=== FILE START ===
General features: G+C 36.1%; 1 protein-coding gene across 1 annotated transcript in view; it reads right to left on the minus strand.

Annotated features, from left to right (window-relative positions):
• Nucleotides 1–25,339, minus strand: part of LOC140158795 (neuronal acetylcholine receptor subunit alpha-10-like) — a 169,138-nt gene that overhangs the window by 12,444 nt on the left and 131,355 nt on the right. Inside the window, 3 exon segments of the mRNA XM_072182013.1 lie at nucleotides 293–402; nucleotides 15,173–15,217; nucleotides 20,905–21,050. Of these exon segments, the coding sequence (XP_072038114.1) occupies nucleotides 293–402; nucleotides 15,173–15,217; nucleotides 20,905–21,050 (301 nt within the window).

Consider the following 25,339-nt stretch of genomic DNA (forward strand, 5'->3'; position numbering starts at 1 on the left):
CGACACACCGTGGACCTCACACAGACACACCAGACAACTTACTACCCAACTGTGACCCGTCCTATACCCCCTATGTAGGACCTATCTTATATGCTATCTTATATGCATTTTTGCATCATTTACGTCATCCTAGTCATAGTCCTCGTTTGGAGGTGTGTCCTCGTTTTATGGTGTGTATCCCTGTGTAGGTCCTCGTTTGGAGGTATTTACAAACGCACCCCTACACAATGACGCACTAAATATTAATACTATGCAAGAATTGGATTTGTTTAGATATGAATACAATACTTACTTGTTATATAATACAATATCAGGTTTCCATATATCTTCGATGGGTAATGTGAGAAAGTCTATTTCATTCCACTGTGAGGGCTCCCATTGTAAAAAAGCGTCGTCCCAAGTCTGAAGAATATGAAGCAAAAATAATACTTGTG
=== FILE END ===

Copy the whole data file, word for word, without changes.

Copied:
General features: G+C 36.1%; 1 protein-coding gene across 1 annotated transcript in view; it reads right to left on the minus strand.

Annotated features, from left to right (window-relative positions):
• Nucleotides 1–25,339, minus strand: part of LOC140158795 (neuronal acetylcholine receptor subunit alpha-10-like) — a 169,138-nt gene that overhangs the window by 12,444 nt on the left and 131,355 nt on the right. Inside the window, 3 exon segments of the mRNA XM_072182013.1 lie at nucleotides 293–402; nucleotides 15,173–15,217; nucleotides 20,905–21,050. Of these exon segments, the coding sequence (XP_072038114.1) occupies nucleotides 293–402; nucleotides 15,173–15,217; nucleotides 20,905–21,050 (301 nt within the window).

Consider the following 25,339-nt stretch of genomic DNA (forward strand, 5'->3'; position numbering starts at 1 on the left):
CGACACACCGTGGACCTCACACAGACACACCAGACAACTTACTACCCAACTGTGACCCGTCCTATACCCCCTATGTAGGACCTATCTTATATGCTATCTTATATGCATTTTTGCATCATTTACGTCATCCTAGTCATAGTCCTCGTTTGGAGGTGTGTCCTCGTTTTATGGTGTGTATCCCTGTGTAGGTCCTCGTTTGGAGGTATTTACAAACGCACCCCTACACAATGACGCACTAAATATTAATACTATGCAAGAATTGGATTTGTTTAGATATGAATACAATACTTACTTGTTATATAATACAATATCAGGTTTCCATATATCTTCGATGGGTAATGTGAGAAAGTCTATTTCATTCCACTGTGAGGGCTCCCATTGTAAAAAAGCGTCGTCCCAAGTCTGAAGAATATGAAGCAAAAATAATACTTGTG